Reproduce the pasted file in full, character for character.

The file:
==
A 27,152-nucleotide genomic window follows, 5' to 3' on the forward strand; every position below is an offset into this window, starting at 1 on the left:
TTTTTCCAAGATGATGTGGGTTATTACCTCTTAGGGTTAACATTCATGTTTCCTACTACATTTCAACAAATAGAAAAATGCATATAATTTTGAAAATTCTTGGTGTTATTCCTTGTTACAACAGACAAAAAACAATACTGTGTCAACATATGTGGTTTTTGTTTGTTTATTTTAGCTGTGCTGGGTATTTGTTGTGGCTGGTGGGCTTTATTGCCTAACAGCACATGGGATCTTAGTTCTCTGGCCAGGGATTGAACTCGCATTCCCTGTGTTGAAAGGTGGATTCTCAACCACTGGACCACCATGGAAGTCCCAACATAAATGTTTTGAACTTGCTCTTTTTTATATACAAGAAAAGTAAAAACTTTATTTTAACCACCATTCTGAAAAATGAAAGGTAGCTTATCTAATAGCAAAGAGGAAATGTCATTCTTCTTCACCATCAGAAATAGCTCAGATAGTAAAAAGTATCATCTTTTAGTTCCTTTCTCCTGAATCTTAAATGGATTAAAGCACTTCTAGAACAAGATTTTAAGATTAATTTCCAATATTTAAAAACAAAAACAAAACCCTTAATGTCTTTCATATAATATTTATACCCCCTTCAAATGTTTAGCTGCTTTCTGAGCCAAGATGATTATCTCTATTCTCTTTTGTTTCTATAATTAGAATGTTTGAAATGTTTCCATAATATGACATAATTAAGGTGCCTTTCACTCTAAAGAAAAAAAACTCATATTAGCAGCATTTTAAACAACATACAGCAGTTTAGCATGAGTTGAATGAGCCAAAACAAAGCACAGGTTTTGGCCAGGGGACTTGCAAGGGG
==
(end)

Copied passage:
A 27,152-nucleotide genomic window follows, 5' to 3' on the forward strand; every position below is an offset into this window, starting at 1 on the left:
TTTTTCCAAGATGATGTGGGTTATTACCTCTTAGGGTTAACATTCATGTTTCCTACTACATTTCAACAAATAGAAAAATGCATATAATTTTGAAAATTCTTGGTGTTATTCCTTGTTACAACAGACAAAAAACAATACTGTGTCAACATATGTGGTTTTTGTTTGTTTATTTTAGCTGTGCTGGGTATTTGTTGTGGCTGGTGGGCTTTATTGCCTAACAGCACATGGGATCTTAGTTCTCTGGCCAGGGATTGAACTCGCATTCCCTGTGTTGAAAGGTGGATTCTCAACCACTGGACCACCATGGAAGTCCCAACATAAATGTTTTGAACTTGCTCTTTTTTATATACAAGAAAAGTAAAAACTTTATTTTAACCACCATTCTGAAAAATGAAAGGTAGCTTATCTAATAGCAAAGAGGAAATGTCATTCTTCTTCACCATCAGAAATAGCTCAGATAGTAAAAAGTATCATCTTTTAGTTCCTTTCTCCTGAATCTTAAATGGATTAAAGCACTTCTAGAACAAGATTTTAAGATTAATTTCCAATATTTAAAAACAAAAACAAAACCCTTAATGTCTTTCATATAATATTTATACCCCCTTCAAATGTTTAGCTGCTTTCTGAGCCAAGATGATTATCTCTATTCTCTTTTGTTTCTATAATTAGAATGTTTGAAATGTTTCCATAATATGACATAATTAAGGTGCCTTTCACTCTAAAGAAAAAAAACTCATATTAGCAGCATTTTAAACAACATACAGCAGTTTAGCATGAGTTGAATGAGCCAAAACAAAGCACAGGTTTTGGCCAGGGGACTTGCAAGGGG